A team of immunologists from Repligen Corp., Dana-FarberCancer Institute and Harvard Medical School have discovered anew molecule that appears to play a critical role in regulatingthe human immune response.

The researchers, led by Dana-Farber's Lee Nadler andRepligen's Gary Gray, reported in Friday's issue of Science thatthe new molecule, termed B7-2, appears to deliver the co-stimulatory signal necessary to activate immune system T cellsto perform their various functions, including as killers or asantibody-producers.

"We believe we've identified the control molecule that acts asthe on-off switch for T cells," Gray told BioWorld.

Understanding how the immune system's T cells becomeactivated is one key to being able to design drugs to controlthat process. Over the past several years, researchers havegained a fairly precise picture of the underlying mechanisms.They know that the activation of T cells by foreign antigens is atwo-signal phenomenon and that a specific recognition signalbetween the antigen (which is held by an antigen-presenting Bcell) and the T cell is essential.

But they also know that a second signal between the antigen-presenting cell and the T cell is necessary to actually generatethe immune response. For the past few years, scientists hadassigned that role to a molecule called B7-1 (found on thesurface of antigen-presenting B cells). But now it appears thatB7-1, though necessary for the immune response, is notresponsible for the immediate activation of T cells.

In fact, the researchers from Repligen, Dana-Farber andHarvard researchers now believe that role is played by thenewly discovered B7-2 molecule. Only later does B7-1 comeinto play. Since it's not expressed until several days after T cellstimulation, the researchers are now beginning to believe thatits role is to amplify the immune response rather than initiateit.

"Since B7-2 is continuously expressed by B cells, it may providean earlier signal than B7-1, which is not expressed until sometime after an immune response has been activated," said Dana-Farber's Nadler. "B7-2 may be the immune system's initial'decision-maker,'" he concluded.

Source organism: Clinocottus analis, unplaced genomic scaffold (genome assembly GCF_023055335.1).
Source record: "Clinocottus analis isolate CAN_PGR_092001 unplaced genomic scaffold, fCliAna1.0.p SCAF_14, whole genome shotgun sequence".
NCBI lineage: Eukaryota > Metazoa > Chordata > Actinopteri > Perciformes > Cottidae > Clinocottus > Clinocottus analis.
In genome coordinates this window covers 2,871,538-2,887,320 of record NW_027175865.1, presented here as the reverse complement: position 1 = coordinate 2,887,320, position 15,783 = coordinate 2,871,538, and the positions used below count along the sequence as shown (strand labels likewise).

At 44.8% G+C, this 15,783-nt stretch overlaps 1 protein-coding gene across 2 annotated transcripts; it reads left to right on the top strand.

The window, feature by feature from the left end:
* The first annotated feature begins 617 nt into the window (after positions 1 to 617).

And if the data hold, then the B7-2 switch molecule becomes alikely target for designing highly specific therapeutics that caninhibit an undesirable response without suppressing the entireimmune system (as does the drug-of-choice, cyclosporin A).

"If you can allow antigen presentation to occur normally butthen block the expression of B7-2, you can tolerize the T cellsso they never respond to that particular antigen again," saidRepligen's Gray.

This would have applications in autoimmune diseases such asmultiple sclerosis, rheumatoid arthritis and diabetes, as well asin organ transplantation, Gray added. "If you could disrupt theB7-2 signal at the time of organ transplant, you could makethis (particular) organ invisible from the immune systemforever."

Repligen of Cambridge, Mass., has obtained exclusiveworldwide rights from Dana-Farber to patents (applicationspending) covering B7 co-stimulatory molecules. The company(NASDAQ:RGEN) has exclusive rights to B7-1 patent applicationsowned by Dana-Farber of Boston in therapeutic andprophylactic fields. Repligen and Dana-Farber have jointly filedpatent applications on B7-2 and related molecules.

Dana-Farber will receive royalties from Repligen on net sales ofany products. All tolled, there are "over a dozen patentapplications, which cover all aspects of this aream includingcomposition of matter, use and means of manufacture, "explained Sandford Smith, Repligen's president and chiefexecutive officer.

-- Jennifer Van Brunt Senior Editor

(c) 1997 American Health Consultants. All rights reserved.